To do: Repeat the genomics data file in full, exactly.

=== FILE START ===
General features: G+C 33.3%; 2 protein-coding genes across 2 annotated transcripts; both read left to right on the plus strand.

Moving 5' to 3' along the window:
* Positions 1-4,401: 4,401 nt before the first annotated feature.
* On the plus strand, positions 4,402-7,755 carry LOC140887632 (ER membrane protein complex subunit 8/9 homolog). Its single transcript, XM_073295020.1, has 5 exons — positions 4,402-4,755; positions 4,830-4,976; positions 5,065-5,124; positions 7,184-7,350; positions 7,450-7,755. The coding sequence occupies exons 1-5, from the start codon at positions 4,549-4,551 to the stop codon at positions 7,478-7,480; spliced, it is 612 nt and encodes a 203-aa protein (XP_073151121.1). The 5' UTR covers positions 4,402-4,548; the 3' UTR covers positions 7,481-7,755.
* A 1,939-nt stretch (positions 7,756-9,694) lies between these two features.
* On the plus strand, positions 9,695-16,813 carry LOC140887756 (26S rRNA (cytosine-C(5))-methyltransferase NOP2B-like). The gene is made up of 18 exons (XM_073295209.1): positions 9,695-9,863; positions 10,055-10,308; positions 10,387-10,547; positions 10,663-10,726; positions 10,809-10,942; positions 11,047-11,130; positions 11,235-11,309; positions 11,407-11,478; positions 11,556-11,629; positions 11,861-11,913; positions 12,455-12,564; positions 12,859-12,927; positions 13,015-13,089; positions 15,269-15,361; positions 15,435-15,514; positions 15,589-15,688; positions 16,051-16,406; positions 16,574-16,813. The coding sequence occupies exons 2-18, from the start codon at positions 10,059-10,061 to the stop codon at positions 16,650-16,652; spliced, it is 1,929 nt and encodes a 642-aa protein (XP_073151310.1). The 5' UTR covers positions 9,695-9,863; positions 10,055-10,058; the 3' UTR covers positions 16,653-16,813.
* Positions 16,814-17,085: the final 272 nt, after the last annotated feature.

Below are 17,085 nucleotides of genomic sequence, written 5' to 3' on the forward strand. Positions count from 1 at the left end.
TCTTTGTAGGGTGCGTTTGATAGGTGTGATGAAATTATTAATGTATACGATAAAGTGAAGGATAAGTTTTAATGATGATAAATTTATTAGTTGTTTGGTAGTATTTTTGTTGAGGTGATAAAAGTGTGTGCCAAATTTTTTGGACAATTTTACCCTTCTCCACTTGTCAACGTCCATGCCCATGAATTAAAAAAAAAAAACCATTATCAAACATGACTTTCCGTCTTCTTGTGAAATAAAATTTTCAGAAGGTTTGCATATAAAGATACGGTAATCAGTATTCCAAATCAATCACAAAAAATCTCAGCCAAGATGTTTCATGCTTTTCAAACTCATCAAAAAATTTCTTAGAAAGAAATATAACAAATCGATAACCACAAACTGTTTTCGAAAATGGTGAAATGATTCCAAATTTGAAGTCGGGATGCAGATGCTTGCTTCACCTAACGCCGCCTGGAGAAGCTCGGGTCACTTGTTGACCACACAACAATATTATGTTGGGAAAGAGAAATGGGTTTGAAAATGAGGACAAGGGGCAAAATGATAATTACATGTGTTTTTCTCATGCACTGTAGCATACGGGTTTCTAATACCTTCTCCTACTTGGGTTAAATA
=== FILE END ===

General features: G+C 33.3%; 2 protein-coding genes across 2 annotated transcripts; both read left to right on the plus strand.

Moving 5' to 3' along the window:
* Positions 1-4,401: 4,401 nt before the first annotated feature.
* On the plus strand, positions 4,402-7,755 carry LOC140887632 (ER membrane protein complex subunit 8/9 homolog). Its single transcript, XM_073295020.1, has 5 exons — positions 4,402-4,755; positions 4,830-4,976; positions 5,065-5,124; positions 7,184-7,350; positions 7,450-7,755. The coding sequence occupies exons 1-5, from the start codon at positions 4,549-4,551 to the stop codon at positions 7,478-7,480; spliced, it is 612 nt and encodes a 203-aa protein (XP_073151121.1). The 5' UTR covers positions 4,402-4,548; the 3' UTR covers positions 7,481-7,755.
* A 1,939-nt stretch (positions 7,756-9,694) lies between these two features.
* On the plus strand, positions 9,695-16,813 carry LOC140887756 (26S rRNA (cytosine-C(5))-methyltransferase NOP2B-like). The gene is made up of 18 exons (XM_073295209.1): positions 9,695-9,863; positions 10,055-10,308; positions 10,387-10,547; positions 10,663-10,726; positions 10,809-10,942; positions 11,047-11,130; positions 11,235-11,309; positions 11,407-11,478; positions 11,556-11,629; positions 11,861-11,913; positions 12,455-12,564; positions 12,859-12,927; positions 13,015-13,089; positions 15,269-15,361; positions 15,435-15,514; positions 15,589-15,688; positions 16,051-16,406; positions 16,574-16,813. The coding sequence occupies exons 2-18, from the start codon at positions 10,059-10,061 to the stop codon at positions 16,650-16,652; spliced, it is 1,929 nt and encodes a 642-aa protein (XP_073151310.1). The 5' UTR covers positions 9,695-9,863; positions 10,055-10,058; the 3' UTR covers positions 16,653-16,813.
* Positions 16,814-17,085: the final 272 nt, after the last annotated feature.

Below are 17,085 nucleotides of genomic sequence, written 5' to 3' on the forward strand. Positions count from 1 at the left end.
TCTTTGTAGGGTGCGTTTGATAGGTGTGATGAAATTATTAATGTATACGATAAAGTGAAGGATAAGTTTTAATGATGATAAATTTATTAGTTGTTTGGTAGTATTTTTGTTGAGGTGATAAAAGTGTGTGCCAAATTTTTTGGACAATTTTACCCTTCTCCACTTGTCAACGTCCATGCCCATGAATTAAAAAAAAAAAACCATTATCAAACATGACTTTCCGTCTTCTTGTGAAATAAAATTTTCAGAAGGTTTGCATATAAAGATACGGTAATCAGTATTCCAAATCAATCACAAAAAATCTCAGCCAAGATGTTTCATGCTTTTCAAACTCATCAAAAAATTTCTTAGAAAGAAATATAACAAATCGATAACCACAAACTGTTTTCGAAAATGGTGAAATGATTCCAAATTTGAAGTCGGGATGCAGATGCTTGCTTCACCTAACGCCGCCTGGAGAAGCTCGGGTCACTTGTTGACCACACAACAATATTATGTTGGGAAAGAGAAATGGGTTTGAAAATGAGGACAAGGGGCAAAATGATAATTACATGTGTTTTTCTCATGCACTGTAGCATACGGGTTTCTAATACCTTCTCCTACTTGGGTTAAATA